The most hard to read of all the skill position groups, the wide receiver position has been long on potential but short on production and consistency. Injuries have decimated the wide receiver corps year after year.
Keenan Allen is leader of the wide receiver group who have dubbed themselves the ‘Aliens’. Allen was off to an amazing start in 2015, hauling in 67 passes for 725 yards and four touchdowns in his first eight games. In a game against the Baltimore Ravens, Allen lacerated his kidney when he landed on the ball while catching a touchdown, ending his season. He was on pace to shatter the Chargers’ single season record for receptions (100) held by Ladainian Tomlinson and the break the NFL record for receptions in a single season (143) held by former Indianapolis Colt Marvin Harrison.
Now armed with a brand new four-year extension in hand Allen is locked in through the 2020 season. Allen has established himself as a star on the rise and will be taking the field with a chip on his shoulder after the way his 2015 campaign ended. In 37 games he has caught 215 passes for 2,554 yards and 16 touchdowns.
However, the success of the receiving corps will be dependent on Allens’ supporting cast.
Getting Allen help was a priority heading into the offseason and the first splash the Chargers made into the free agency pool was acquiring former Cleveland Brown Travis Benjamin. The 5’10” speedster caught 68 passes for 966 yards and five touchdowns in 2015. Aside from a knee injury that caused him to miss the second half of the 2013 season, Benjamin has only missed the first two games of his NFL career with a tweaked hamstring.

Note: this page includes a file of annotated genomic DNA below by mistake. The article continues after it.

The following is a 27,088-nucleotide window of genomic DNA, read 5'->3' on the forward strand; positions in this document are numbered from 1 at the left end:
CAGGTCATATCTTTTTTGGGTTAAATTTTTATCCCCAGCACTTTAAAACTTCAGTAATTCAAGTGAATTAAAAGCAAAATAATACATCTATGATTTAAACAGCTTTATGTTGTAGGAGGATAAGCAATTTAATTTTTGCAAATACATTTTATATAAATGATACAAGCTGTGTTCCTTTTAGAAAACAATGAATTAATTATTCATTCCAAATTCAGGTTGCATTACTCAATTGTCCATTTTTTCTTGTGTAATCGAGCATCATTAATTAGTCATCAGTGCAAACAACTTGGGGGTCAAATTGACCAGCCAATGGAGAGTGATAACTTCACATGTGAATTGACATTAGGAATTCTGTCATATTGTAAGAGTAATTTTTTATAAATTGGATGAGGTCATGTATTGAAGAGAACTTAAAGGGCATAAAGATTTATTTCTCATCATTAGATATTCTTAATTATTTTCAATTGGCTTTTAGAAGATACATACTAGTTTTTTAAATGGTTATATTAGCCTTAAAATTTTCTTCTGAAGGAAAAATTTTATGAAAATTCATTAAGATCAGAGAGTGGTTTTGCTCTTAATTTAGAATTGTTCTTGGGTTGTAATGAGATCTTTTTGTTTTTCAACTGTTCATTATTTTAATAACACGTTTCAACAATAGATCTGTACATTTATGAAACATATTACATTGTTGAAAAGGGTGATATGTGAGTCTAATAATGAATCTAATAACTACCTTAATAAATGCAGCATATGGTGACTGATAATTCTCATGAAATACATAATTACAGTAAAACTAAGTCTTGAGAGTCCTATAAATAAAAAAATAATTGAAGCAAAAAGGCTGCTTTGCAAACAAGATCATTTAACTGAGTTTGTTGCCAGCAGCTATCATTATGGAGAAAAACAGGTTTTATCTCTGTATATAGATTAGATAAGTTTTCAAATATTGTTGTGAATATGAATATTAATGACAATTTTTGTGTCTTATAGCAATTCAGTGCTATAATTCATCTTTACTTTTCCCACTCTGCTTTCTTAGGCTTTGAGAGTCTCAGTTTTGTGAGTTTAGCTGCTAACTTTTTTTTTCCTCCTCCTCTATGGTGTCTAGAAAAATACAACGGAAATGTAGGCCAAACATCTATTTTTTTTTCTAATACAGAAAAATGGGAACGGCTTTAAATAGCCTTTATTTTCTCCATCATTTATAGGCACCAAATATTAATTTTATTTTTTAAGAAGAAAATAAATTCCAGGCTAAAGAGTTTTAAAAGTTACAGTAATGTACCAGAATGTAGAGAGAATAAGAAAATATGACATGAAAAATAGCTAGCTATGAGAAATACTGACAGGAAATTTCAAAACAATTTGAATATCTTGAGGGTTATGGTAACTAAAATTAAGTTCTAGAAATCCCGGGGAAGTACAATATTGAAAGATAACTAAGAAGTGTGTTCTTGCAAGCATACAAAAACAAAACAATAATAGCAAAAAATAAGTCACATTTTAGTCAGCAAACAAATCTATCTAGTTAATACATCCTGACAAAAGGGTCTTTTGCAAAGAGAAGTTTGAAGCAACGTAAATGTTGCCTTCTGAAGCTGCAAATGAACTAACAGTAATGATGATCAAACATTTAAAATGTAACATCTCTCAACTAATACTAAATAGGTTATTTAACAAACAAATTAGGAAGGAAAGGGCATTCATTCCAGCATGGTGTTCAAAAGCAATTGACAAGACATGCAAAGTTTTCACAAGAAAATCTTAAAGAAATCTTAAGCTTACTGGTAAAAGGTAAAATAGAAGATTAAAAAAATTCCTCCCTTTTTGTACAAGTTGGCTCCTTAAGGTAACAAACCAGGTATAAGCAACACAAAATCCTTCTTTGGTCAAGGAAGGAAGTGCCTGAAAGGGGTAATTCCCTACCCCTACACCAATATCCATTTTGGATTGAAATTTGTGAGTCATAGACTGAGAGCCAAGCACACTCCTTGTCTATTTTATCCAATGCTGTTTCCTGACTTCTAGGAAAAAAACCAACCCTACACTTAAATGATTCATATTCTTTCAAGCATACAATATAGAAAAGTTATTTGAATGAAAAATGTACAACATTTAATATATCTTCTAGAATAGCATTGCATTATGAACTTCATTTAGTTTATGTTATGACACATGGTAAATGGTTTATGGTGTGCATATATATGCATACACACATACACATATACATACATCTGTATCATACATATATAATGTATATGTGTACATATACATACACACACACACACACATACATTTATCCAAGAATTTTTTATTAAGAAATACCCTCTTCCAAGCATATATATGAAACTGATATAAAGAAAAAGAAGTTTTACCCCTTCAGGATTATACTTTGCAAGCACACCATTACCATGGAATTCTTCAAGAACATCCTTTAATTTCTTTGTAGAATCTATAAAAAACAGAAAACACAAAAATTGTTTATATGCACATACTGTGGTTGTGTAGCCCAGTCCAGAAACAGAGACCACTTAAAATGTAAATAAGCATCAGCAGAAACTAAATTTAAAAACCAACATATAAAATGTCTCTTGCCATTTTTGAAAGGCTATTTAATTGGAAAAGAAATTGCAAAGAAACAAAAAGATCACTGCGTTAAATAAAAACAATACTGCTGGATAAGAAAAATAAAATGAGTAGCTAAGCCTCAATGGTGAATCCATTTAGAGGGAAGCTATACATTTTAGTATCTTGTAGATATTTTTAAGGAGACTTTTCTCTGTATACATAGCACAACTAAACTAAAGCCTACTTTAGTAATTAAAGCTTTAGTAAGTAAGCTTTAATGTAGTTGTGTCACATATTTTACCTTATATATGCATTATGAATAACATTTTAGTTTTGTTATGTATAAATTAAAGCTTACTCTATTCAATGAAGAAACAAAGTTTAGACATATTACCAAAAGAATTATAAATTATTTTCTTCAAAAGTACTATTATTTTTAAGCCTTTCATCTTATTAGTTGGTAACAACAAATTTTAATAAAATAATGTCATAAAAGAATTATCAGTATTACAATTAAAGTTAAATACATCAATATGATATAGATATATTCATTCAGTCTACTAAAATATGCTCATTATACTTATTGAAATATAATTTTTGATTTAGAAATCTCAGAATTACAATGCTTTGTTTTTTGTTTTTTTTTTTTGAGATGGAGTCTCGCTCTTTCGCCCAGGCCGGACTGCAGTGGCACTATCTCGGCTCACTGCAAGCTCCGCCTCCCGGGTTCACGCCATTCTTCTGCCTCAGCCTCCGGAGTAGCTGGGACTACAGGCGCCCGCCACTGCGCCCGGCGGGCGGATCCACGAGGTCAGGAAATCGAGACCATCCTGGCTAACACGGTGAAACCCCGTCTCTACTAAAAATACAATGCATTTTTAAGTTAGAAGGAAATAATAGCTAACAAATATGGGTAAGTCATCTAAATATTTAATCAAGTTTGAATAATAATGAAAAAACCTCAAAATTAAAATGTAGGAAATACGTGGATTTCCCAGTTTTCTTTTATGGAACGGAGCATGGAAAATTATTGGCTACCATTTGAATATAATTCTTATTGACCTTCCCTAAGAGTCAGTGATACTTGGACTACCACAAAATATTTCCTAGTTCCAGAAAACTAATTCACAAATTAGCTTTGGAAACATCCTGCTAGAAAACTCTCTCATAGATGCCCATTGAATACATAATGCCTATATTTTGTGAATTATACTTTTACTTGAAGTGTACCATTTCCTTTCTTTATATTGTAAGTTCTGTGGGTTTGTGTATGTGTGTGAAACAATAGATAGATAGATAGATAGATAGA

In his four years in the NFL, he has established himself as a dangerous return specialist. At the 2012 NFL Combine he ran the 40-yard dash in 4.36 seconds and it has carried over into the pros. As a punt returner, Benjamin gained 324 yards on 28 attempts. Of those 28 attempts, four returns were over twenty yards and one was a 78-yard touchdown return. By comparison, the Chargers had 20 punt returns for 84 yards as a team last season. Their longest return was 18 yards.
Benjamin automatically legitimizes the punt return game and now gives the Chargers what they haven’t had in years, a wide receiver with the speed to take the top off the defense. At 26, Benjamin is just beginning to enter his prime. This signing could trumpet a revival of the vertical passing game that we haven’t seen since the height of the Tomlinson era.
In his first season with the team, Stevie Johnson showed excellent chemistry with Rivers. Johnson was second among wideouts catching 45 passes for 497 yards and three touchdowns. Hamstring and groin injuries caused him to miss seven games, including the last five games of the 2015 season. The nine-year pro is a dynamic receiver who has shown he can make an immediate impact if he can stay healthy.
Dontrelle Inman started in seven of the 14 games he appeared in last season. The CFL import continues to improve as he caught 35 balls for 486 yards and three touchdowns in 2015. Heading into his third season he will become a bigger part of the offense, likely assuming the role formerly held by the now-retired Malcom Floyd. Moving off the bench into a full-time starting role should greatly increase his numbers across the board.
Tyrell Williams can be penciled in as fifth on the wide receiver depth chart at the moment. Williams made his presence felt in the final game of the 2015 season against the Denver Broncos with a two reception for 90-yard performance, highlighted by burning Pro Bowl cornerback Aqib Talib on a scintillating 80-yard touchdown catch. Those were his only stats of the 2015 regular season. Signed as an undrafted free agent after the 2015 NFL Draft he spent time on the active roster and practice squad. He has the size (6’3″, 205), speed (ran the 40-yard dash in 4.43 seconds) and agility (39.5-inch vertical jump) to be a dominant pro wide receiver. Will he live up to his potential going into his second season?